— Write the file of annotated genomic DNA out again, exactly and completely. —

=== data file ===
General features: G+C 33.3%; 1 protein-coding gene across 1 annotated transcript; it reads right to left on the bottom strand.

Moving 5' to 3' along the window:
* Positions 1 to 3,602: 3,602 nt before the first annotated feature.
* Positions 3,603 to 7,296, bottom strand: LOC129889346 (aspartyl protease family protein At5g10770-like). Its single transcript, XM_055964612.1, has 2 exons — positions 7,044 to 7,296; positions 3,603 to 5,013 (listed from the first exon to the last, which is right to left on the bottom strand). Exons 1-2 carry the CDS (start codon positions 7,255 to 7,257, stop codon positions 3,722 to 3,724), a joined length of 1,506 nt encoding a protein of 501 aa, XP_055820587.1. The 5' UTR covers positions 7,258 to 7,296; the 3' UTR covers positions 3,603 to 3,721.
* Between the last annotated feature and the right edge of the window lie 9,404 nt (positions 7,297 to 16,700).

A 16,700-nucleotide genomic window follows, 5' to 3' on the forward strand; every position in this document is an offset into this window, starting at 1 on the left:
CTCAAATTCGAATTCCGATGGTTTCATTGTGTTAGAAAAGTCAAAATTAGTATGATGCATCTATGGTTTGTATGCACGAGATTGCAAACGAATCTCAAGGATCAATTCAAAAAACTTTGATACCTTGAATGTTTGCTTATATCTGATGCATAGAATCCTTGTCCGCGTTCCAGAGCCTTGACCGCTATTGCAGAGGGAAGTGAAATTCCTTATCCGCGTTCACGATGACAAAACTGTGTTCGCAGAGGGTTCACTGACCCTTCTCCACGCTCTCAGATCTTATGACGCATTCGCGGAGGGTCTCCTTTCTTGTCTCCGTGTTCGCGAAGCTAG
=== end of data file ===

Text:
General features: G+C 33.3%; 1 protein-coding gene across 1 annotated transcript; it reads right to left on the bottom strand.

Moving 5' to 3' along the window:
* Positions 1 to 3,602: 3,602 nt before the first annotated feature.
* Positions 3,603 to 7,296, bottom strand: LOC129889346 (aspartyl protease family protein At5g10770-like). Its single transcript, XM_055964612.1, has 2 exons — positions 7,044 to 7,296; positions 3,603 to 5,013 (listed from the first exon to the last, which is right to left on the bottom strand). Exons 1-2 carry the CDS (start codon positions 7,255 to 7,257, stop codon positions 3,722 to 3,724), a joined length of 1,506 nt encoding a protein of 501 aa, XP_055820587.1. The 5' UTR covers positions 7,258 to 7,296; the 3' UTR covers positions 3,603 to 3,721.
* Between the last annotated feature and the right edge of the window lie 9,404 nt (positions 7,297 to 16,700).

A 16,700-nucleotide genomic window follows, 5' to 3' on the forward strand; every position in this document is an offset into this window, starting at 1 on the left:
CTCAAATTCGAATTCCGATGGTTTCATTGTGTTAGAAAAGTCAAAATTAGTATGATGCATCTATGGTTTGTATGCACGAGATTGCAAACGAATCTCAAGGATCAATTCAAAAAACTTTGATACCTTGAATGTTTGCTTATATCTGATGCATAGAATCCTTGTCCGCGTTCCAGAGCCTTGACCGCTATTGCAGAGGGAAGTGAAATTCCTTATCCGCGTTCACGATGACAAAACTGTGTTCGCAGAGGGTTCACTGACCCTTCTCCACGCTCTCAGATCTTATGACGCATTCGCGGAGGGTCTCCTTTCTTGTCTCCGTGTTCGCGAAGCTAG